Yet still profuse of graces teems the waste.
Suffice it now th' Esquilian mount to reach
With weary wing, and seek the sacred rests
Of Maro's humble tenement; a low
Plain wall remains; a little sun-gilt heap,
Grotesque and wild; the gourd and olive brown
Weave the light roof: the gourd and olive fan
Their amorous foliage, mingling with the vine,
Who drops her purple clusters through the green.
Here let me lie, with pleasing fancy sooth'd:
Here flow'd his fountain; here his laurels grew;
Here oft the meek good man, the lofty bard
Fram'd the celestial song, or social walk'd
With Horace and the ruler of the world:
Happy Augustus! who, so well inspir'd,

Couldst throw thy pomps and royalties aside,
Attentive to the wise, the great of soul,
And dignify thy mind. Thrice glorious days,
Auspicious to the Muses! then rever'd,
Then hallow'd was the fount, or secret shade,
Or open mountain, or whatever scene

The poet chose, to tune th' ennobling rhyme
Melodious; e'en the rugged sons of war,
E'en the rude hinds rever'd the poet's name:
But now - another age, alas! is ours -
Yet will the Muse a little longer soar,
Unless the clouds of care weigh down her wing,
Since Nature's stores are shut with cruel hand,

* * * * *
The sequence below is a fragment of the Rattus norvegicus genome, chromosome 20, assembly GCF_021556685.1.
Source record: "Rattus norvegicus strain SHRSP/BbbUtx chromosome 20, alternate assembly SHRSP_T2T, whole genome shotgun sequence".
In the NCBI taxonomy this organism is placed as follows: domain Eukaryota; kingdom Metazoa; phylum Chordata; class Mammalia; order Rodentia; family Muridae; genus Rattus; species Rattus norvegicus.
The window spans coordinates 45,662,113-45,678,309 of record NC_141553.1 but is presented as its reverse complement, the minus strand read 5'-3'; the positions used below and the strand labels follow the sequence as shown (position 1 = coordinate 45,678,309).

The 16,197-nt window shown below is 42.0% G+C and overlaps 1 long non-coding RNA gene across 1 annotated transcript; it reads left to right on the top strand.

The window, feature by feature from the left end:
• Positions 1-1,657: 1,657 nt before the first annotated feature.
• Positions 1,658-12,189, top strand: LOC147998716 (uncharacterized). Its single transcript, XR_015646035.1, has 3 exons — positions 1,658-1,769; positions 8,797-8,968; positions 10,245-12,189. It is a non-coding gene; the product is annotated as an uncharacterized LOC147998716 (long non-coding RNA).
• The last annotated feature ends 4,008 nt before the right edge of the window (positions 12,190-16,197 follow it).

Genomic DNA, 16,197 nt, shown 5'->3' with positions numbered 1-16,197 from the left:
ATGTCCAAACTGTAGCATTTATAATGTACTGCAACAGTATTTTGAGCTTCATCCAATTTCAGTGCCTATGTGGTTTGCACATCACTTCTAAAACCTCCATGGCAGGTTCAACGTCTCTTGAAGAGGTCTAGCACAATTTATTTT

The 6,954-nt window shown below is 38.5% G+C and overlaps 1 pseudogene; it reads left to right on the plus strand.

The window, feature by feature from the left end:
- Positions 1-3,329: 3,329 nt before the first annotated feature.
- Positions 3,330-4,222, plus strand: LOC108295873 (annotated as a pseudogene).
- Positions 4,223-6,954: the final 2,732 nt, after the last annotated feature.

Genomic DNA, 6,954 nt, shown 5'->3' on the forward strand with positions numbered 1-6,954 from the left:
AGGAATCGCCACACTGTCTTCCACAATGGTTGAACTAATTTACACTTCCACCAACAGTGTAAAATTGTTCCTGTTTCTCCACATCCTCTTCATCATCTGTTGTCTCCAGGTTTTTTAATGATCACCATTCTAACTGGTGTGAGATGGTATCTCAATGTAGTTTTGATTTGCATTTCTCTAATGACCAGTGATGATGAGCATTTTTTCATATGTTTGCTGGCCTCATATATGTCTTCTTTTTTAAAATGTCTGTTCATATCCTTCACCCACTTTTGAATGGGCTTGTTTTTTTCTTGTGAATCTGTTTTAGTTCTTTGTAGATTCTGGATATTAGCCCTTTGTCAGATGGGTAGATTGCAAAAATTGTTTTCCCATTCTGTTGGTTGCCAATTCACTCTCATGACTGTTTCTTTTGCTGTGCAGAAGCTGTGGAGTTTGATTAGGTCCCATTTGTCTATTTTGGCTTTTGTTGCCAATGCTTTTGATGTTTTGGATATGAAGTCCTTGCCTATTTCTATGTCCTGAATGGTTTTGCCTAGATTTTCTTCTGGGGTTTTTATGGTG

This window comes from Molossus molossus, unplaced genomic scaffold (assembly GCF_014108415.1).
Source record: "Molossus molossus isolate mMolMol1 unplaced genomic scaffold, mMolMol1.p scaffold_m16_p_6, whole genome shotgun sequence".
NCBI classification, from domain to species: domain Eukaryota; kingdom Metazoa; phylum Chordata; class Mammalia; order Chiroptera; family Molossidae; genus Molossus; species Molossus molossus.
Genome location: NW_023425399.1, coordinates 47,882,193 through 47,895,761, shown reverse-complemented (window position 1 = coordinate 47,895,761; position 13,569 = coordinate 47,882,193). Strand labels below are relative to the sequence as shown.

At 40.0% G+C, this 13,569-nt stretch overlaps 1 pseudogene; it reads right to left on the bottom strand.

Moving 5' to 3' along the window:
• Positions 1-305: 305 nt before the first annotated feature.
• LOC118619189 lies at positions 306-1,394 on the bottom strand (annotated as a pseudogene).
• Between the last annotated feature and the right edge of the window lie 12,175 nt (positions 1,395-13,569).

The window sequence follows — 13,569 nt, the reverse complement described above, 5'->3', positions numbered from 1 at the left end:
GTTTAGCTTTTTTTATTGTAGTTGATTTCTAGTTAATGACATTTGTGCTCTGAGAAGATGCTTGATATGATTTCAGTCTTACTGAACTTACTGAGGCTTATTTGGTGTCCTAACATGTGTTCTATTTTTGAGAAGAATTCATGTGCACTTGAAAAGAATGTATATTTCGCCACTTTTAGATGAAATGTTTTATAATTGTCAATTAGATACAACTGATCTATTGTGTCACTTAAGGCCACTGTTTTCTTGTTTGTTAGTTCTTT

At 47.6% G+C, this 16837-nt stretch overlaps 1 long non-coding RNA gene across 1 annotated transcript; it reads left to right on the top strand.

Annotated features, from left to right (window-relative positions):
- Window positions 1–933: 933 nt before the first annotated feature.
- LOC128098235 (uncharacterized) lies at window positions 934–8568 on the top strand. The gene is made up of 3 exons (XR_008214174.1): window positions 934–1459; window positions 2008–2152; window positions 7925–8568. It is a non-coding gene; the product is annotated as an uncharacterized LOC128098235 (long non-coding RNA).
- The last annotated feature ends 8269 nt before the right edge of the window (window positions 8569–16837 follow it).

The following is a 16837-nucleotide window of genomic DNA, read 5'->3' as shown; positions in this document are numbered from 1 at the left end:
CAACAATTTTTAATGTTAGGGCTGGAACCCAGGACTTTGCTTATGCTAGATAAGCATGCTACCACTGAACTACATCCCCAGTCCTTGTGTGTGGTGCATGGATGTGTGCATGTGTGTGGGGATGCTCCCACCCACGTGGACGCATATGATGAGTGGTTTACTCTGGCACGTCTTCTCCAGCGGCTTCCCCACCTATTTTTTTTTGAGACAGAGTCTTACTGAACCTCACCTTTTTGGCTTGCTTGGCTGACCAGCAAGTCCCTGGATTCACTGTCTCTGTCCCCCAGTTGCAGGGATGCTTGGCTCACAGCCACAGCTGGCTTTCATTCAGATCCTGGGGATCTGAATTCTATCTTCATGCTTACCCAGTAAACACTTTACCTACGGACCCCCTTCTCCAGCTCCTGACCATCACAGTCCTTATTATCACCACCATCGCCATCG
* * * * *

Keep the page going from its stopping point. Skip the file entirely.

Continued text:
And each aggrieves his brother; since in vain
The thirsty pilgrim at the fountain asks
Th' o'erflowing wave — Enough

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-the plaint disSee'st thou yon fane? * e'en now incessant time Sweeps her low mouldering marbles to the dust; And Phoebus' temple, nodding with its woods, Threatens huge ruin o'er the small rotund. 'T was there beneath a fig-tree's umbrage broad, Th' astonish'd swains with reverend awe beheld Thee, O Quirinus, and thy brother-twin,

Pressing the teat within a monster's grasp

Sportive; while oft the gaunt and rugged wolf Turn'd her stretch'd neck and form'd your tender

limbs ;

So taught of Jove e'en the fell savage fed

Your sacred infancies, your virtues, toils,

*The temple of Romulus and Remus under Mount Palatin.

The conquests, glories, of th' Ausonian state,
Wrapp'd in their secret seeds. Each kindred soul,
Robust and stout, ye grapple to your hearts,
And little Rome appears. Her cots arise,

Green twigs of osier weave the slender walls,
Green rushes spread the roofs; and here and there
Opens beneath the rock the gloomy cave.
Elate with joy Etruscan Tiber views
Her spreading scenes enamelling his waves,
Her huts and hollow dells, and flocks and herds,
And gathering swains; and rolls his yellow car
To Neptune's court with more majestic train.

Her speedy growth alarm'd the states around,
Jealous; yet soon, by wondrous virtue won,
They sink into her bosom. From the plough
Rose her dictators; fought, o'ercame, return'd,
Yes, to the plough return'd, and hail'd their peers;
For then no private pomp, no household state,
The public only swell'd the generous breast.
Who has not heard the Fabian heroes sung?
Dentatus' scars, or Mutius' flaming hand?
How Manlius sav'd the Capitol? the choice
Of steady Regulus? As yet they stood,
Simple of life; as yet seducing wealth
Was unexplor'd, and shame of poverty
Yet unimagin'd. Shine not all the fields

With various fruitage? murmur not the brooks
Along the flowery valleys? They, content,
Feasted at Nature's hand, indelicate,

Blithe, in their easy taste; and only sought
To know their duties; that their only strife,
Their generous strife, and greatly to perform.